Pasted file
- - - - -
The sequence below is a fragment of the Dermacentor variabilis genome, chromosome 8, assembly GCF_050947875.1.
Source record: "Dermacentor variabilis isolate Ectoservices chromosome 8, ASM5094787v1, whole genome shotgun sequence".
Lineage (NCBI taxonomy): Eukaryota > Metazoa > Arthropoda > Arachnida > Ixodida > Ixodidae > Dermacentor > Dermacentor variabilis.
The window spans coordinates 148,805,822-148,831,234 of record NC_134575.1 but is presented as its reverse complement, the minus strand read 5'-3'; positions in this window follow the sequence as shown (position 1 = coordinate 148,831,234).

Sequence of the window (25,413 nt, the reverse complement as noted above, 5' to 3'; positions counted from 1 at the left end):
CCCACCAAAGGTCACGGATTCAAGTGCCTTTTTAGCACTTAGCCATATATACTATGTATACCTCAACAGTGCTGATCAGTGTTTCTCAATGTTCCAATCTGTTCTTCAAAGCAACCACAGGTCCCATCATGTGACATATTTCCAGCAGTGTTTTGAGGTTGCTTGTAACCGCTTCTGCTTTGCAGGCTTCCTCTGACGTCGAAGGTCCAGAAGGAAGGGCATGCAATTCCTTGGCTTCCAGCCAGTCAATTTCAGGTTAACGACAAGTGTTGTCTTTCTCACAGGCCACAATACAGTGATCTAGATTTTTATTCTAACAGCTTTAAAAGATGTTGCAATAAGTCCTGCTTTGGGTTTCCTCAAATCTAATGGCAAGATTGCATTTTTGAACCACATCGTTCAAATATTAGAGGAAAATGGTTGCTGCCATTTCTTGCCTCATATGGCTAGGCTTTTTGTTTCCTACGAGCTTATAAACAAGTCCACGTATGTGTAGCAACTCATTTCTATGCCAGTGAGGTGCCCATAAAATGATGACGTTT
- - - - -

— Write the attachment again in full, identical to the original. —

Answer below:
The sequence below is a fragment of the Dermacentor variabilis genome, chromosome 8, assembly GCF_050947875.1.
Source record: "Dermacentor variabilis isolate Ectoservices chromosome 8, ASM5094787v1, whole genome shotgun sequence".
Lineage (NCBI taxonomy): Eukaryota > Metazoa > Arthropoda > Arachnida > Ixodida > Ixodidae > Dermacentor > Dermacentor variabilis.
The window spans coordinates 148,805,822-148,831,234 of record NC_134575.1 but is presented as its reverse complement, the minus strand read 5'-3'; positions in this window follow the sequence as shown (position 1 = coordinate 148,831,234).

Sequence of the window (25,413 nt, the reverse complement as noted above, 5' to 3'; positions counted from 1 at the left end):
CCCACCAAAGGTCACGGATTCAAGTGCCTTTTTAGCACTTAGCCATATATACTATGTATACCTCAACAGTGCTGATCAGTGTTTCTCAATGTTCCAATCTGTTCTTCAAAGCAACCACAGGTCCCATCATGTGACATATTTCCAGCAGTGTTTTGAGGTTGCTTGTAACCGCTTCTGCTTTGCAGGCTTCCTCTGACGTCGAAGGTCCAGAAGGAAGGGCATGCAATTCCTTGGCTTCCAGCCAGTCAATTTCAGGTTAACGACAAGTGTTGTCTTTCTCACAGGCCACAATACAGTGATCTAGATTTTTATTCTAACAGCTTTAAAAGATGTTGCAATAAGTCCTGCTTTGGGTTTCCTCAAATCTAATGGCAAGATTGCATTTTTGAACCACATCGTTCAAATATTAGAGGAAAATGGTTGCTGCCATTTCTTGCCTCATATGGCTAGGCTTTTTGTTTCCTACGAGCTTATAAACAAGTCCACGTATGTGTAGCAACTCATTTCTATGCCAGTGAGGTGCCCATAAAATGATGACGTTT